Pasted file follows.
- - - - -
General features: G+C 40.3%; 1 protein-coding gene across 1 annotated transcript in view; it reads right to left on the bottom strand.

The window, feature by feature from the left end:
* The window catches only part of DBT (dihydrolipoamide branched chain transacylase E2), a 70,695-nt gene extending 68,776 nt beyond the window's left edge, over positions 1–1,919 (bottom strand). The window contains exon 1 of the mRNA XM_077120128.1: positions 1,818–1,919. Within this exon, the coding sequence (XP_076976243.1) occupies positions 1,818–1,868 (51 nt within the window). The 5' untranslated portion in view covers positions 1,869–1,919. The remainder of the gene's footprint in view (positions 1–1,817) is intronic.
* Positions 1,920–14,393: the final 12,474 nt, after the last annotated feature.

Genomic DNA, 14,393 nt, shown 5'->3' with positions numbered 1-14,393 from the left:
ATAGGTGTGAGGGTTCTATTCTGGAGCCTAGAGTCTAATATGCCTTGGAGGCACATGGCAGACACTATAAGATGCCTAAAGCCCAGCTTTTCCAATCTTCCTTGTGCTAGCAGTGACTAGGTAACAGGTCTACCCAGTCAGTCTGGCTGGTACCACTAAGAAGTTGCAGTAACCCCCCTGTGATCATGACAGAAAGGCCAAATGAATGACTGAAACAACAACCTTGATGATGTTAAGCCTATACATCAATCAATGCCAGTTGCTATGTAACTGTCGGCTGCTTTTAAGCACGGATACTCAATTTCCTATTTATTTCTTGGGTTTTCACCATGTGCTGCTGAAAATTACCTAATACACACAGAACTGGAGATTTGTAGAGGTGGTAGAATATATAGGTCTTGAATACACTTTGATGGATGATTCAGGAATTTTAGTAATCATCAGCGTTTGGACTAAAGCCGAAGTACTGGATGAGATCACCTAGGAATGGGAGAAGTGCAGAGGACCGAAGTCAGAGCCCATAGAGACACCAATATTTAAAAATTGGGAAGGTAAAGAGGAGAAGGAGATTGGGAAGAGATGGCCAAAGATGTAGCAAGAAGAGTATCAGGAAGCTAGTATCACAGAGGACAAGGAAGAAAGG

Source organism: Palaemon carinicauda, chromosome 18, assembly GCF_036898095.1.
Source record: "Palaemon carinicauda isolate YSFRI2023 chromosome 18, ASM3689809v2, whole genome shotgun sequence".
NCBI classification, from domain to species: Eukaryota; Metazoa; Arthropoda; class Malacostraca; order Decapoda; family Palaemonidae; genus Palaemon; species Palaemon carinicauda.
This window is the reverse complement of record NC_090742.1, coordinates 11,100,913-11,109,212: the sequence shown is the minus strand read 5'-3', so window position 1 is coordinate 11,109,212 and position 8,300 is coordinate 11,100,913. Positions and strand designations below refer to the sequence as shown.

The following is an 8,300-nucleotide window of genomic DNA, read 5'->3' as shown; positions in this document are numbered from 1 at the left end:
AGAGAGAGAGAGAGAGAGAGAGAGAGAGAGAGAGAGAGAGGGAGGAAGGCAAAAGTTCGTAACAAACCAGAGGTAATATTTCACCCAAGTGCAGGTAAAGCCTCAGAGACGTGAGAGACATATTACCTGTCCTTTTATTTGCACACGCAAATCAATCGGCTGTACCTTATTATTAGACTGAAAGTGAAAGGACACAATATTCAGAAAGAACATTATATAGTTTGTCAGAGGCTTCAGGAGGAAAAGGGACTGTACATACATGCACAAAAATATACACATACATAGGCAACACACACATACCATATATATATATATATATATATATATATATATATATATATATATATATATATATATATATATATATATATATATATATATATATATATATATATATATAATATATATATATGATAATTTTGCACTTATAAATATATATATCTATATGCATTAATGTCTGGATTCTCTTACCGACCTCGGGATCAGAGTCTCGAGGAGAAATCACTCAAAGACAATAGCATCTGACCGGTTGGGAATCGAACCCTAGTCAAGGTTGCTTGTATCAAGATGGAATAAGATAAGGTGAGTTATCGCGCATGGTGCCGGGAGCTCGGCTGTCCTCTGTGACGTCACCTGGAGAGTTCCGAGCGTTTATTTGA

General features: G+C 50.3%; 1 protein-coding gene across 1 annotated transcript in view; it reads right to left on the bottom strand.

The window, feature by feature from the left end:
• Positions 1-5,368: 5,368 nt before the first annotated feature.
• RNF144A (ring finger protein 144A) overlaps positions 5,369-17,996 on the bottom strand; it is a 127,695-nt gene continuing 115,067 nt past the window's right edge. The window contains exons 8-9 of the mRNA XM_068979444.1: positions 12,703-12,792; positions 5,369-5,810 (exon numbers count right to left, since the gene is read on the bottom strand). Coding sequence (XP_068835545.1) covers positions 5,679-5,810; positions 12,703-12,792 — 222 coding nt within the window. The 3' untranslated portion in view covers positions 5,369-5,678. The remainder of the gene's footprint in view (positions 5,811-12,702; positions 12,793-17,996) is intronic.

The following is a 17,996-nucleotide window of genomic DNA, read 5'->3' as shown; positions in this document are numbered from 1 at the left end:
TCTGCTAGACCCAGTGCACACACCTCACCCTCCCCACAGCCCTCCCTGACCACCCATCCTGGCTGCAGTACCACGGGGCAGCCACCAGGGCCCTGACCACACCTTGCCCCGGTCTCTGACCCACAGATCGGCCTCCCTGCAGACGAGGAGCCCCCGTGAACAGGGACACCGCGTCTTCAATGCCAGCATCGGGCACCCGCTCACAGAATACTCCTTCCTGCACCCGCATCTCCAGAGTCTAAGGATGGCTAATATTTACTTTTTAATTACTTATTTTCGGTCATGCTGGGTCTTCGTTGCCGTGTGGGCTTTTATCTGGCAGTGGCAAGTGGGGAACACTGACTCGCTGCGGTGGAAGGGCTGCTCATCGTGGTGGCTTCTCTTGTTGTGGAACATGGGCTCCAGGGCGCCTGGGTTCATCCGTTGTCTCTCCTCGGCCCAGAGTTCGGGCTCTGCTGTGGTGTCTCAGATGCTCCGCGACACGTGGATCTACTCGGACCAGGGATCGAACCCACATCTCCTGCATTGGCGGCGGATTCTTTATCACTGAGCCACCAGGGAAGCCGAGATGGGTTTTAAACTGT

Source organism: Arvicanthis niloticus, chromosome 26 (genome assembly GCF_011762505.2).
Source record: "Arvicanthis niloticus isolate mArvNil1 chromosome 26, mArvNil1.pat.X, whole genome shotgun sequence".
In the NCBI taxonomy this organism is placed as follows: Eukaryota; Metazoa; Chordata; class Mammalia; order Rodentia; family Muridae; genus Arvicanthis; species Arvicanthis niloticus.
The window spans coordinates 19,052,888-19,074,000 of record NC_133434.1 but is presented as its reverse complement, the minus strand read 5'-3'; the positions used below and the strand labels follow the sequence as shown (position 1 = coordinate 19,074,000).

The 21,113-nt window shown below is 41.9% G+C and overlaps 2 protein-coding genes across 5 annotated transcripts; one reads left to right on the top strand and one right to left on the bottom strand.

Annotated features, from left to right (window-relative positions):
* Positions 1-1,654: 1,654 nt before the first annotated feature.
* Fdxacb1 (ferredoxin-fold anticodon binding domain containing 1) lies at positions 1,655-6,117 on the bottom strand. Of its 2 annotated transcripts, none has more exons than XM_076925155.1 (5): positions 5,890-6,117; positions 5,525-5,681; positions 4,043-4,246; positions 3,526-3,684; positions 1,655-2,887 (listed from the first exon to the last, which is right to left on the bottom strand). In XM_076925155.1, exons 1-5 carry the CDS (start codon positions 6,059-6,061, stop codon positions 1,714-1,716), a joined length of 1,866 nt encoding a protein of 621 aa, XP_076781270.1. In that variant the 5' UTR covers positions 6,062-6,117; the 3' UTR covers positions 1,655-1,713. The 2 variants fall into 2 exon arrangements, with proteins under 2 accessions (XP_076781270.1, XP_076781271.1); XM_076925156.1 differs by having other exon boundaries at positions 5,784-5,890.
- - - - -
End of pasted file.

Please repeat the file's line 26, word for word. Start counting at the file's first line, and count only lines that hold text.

* Fdxacb1 (ferredoxin-fold anticodon binding domain containing 1) lies at positions 1,655-6,117 on the bottom strand. Of its 2 annotated transcripts, none has more exons than XM_076925155.1 (5): positions 5,890-6,117; positions 5,525-5,681; positions 4,043-4,246; positions 3,526-3,684; positions 1,655-2,887 (listed from the first exon to the last, which is right to left on the bottom strand). In XM_076925155.1, exons 1-5 carry the CDS (start codon positions 6,059-6,061, stop codon positions 1,714-1,716), a joined length of 1,866 nt encoding a protein of 621 aa, XP_076781270.1. In that variant the 5' UTR covers positions 6,062-6,117; the 3' UTR covers positions 1,655-1,713. The 2 variants fall into 2 exon arrangements, with proteins under 2 accessions (XP_076781270.1, XP_076781271.1); XM_076925156.1 differs by having other exon boundaries at positions 5,784-5,890.